The Wrasse Lover's Thread!

Discussion in 'Fish Discussion' started by Breakin Newz, Mar 27, 2013.

  1. Maritimer

    Maritimer Moderator Staff Member Team R2R R2R Supporter Reef Squad Leader CTARS Member R2R Excellence Award Build Thread Contributor Partner Member 2018

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    You might consider a possum wrasse or pink-streaked wrasse. Both very small and peaceful, spending much of their time examining the rockwork (often interior rockwork - they can be a bit cryptic) for morsels to snack on. If you're not working with tiny shrimp like sexies, a leopard wrasse might offer some assistance, as well.

    ~Bruce
     
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  2. Abhishek

    Abhishek Valuable Member

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    Yeah I agree with Bruce's suggestions . The ones that would absolutely help you are leopards, Halichoeres and anampses but no guarantee on shrimps .
    If you want to venture out of the way and would like a little challenge , a pipe fish would do wonders against those buggers but first you have qt it properly and make it eat frozen .

    Regards,
    Abhishek
     
  3. saltyhog

    saltyhog Valuable Member R2R Supporter Reef Squad R2R Excellence Award Partner Member 2018

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    Of all the Halichoeres wrasses I think H. chrysus is one of the most invert safe. I never had any problems with mine going after snails or shrimp despite the fact that he was approaching 6" in size.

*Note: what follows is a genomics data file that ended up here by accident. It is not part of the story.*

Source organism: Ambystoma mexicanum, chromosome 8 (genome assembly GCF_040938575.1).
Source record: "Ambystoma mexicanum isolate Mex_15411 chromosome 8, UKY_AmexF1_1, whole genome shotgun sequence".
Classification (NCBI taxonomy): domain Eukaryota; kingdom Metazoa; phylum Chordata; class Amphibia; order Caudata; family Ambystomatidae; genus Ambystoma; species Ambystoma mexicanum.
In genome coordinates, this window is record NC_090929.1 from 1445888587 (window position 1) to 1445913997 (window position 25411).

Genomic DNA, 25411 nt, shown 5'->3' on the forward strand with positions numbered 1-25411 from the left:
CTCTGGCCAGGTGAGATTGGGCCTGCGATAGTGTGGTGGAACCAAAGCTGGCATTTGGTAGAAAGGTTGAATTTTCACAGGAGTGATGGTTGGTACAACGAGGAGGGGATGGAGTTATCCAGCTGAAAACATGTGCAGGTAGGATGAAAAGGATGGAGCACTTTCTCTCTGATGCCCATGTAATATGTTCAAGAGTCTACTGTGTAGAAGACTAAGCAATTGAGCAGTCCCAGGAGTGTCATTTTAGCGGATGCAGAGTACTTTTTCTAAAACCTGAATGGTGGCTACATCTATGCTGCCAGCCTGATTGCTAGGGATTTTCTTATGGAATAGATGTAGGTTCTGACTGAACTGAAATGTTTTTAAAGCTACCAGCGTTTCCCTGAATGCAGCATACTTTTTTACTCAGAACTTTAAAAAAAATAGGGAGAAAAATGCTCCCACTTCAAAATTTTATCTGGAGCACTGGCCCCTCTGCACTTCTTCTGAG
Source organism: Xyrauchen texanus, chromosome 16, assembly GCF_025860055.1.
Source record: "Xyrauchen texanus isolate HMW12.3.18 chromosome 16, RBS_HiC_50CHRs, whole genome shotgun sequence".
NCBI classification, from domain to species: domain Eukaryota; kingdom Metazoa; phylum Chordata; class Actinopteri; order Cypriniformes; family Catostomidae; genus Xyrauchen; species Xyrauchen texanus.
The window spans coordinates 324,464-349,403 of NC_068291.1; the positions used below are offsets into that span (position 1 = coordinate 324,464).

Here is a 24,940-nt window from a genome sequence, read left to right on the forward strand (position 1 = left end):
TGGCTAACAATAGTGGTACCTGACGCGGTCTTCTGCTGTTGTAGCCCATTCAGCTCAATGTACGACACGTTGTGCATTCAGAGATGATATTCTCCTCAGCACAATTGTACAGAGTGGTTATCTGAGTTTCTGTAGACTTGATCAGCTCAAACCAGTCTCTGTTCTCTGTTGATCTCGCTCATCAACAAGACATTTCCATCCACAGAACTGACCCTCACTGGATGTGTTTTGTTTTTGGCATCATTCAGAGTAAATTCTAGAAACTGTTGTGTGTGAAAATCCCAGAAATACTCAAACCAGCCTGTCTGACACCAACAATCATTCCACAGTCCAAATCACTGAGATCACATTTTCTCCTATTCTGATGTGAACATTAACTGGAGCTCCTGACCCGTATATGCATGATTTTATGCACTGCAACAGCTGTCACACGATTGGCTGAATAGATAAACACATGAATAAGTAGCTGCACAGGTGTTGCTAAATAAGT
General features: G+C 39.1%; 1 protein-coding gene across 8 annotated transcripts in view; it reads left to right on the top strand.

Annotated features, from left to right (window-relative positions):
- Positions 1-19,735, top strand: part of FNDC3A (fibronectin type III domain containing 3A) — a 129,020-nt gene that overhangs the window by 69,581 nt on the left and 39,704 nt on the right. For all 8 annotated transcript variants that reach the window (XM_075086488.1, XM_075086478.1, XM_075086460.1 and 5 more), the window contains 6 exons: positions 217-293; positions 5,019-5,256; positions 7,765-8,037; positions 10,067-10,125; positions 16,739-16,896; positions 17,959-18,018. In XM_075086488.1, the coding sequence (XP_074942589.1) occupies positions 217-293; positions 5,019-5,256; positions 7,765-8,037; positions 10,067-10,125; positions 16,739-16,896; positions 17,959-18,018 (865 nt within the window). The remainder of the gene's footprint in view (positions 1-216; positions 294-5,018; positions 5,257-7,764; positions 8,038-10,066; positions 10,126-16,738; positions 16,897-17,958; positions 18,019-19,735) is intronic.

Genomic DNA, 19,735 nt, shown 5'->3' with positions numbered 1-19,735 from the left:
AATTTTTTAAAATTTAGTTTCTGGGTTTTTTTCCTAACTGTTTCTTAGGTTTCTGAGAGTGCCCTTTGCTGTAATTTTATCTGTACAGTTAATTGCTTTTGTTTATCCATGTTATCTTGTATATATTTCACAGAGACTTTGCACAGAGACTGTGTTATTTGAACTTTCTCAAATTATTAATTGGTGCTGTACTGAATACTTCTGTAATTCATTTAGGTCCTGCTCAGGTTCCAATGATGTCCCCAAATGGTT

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  4. Smite

    Smite Active Member

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    Can someone help me ID this wrasse? My LFS has had it in the frag tank for 5-6 months with no issues and said it was friendly with the melenarus (also pictured).

    Thanks

    Matt
     
  5. Smite

    Smite Active Member

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    20171223_160615.jpg
     
  6. Maritimer

    Maritimer Moderator Staff Member Team R2R R2R Supporter Reef Squad Leader CTARS Member R2R Excellence Award Build Thread Contributor Partner Member 2018

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    Looks like Cirrhilabrus cyanopleura, the blue-head fairy wrasse to me.

    ~Bruce
     
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  7. d-man

    d-man Active Member

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    Agreed^
     
  8. eatbreakfast

    eatbreakfast Fish Nerd Staff Member Team R2R R2R Supporter R2R Excellence Award Showcase Editor Expert Contributor Partner Member Partner Member 2018

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    Anything that will be effective against aefw will be a risk with shrimp.

    Possum and pink streak wrasse may consume some and would be safe with shrimp, but due to their small size and cryptic nature may not eliminate the flat worms.

    Halichoeres have done a good job in my experience, but as they get bigger are more of a risk to shrimp.

    Leopards have been reluctant to eat aefw ime.

    Pseudojuloides species will pick at flat worms and are pretty shrimp safe.
     
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  9. tkiry1

    tkiry1 Well-Known Member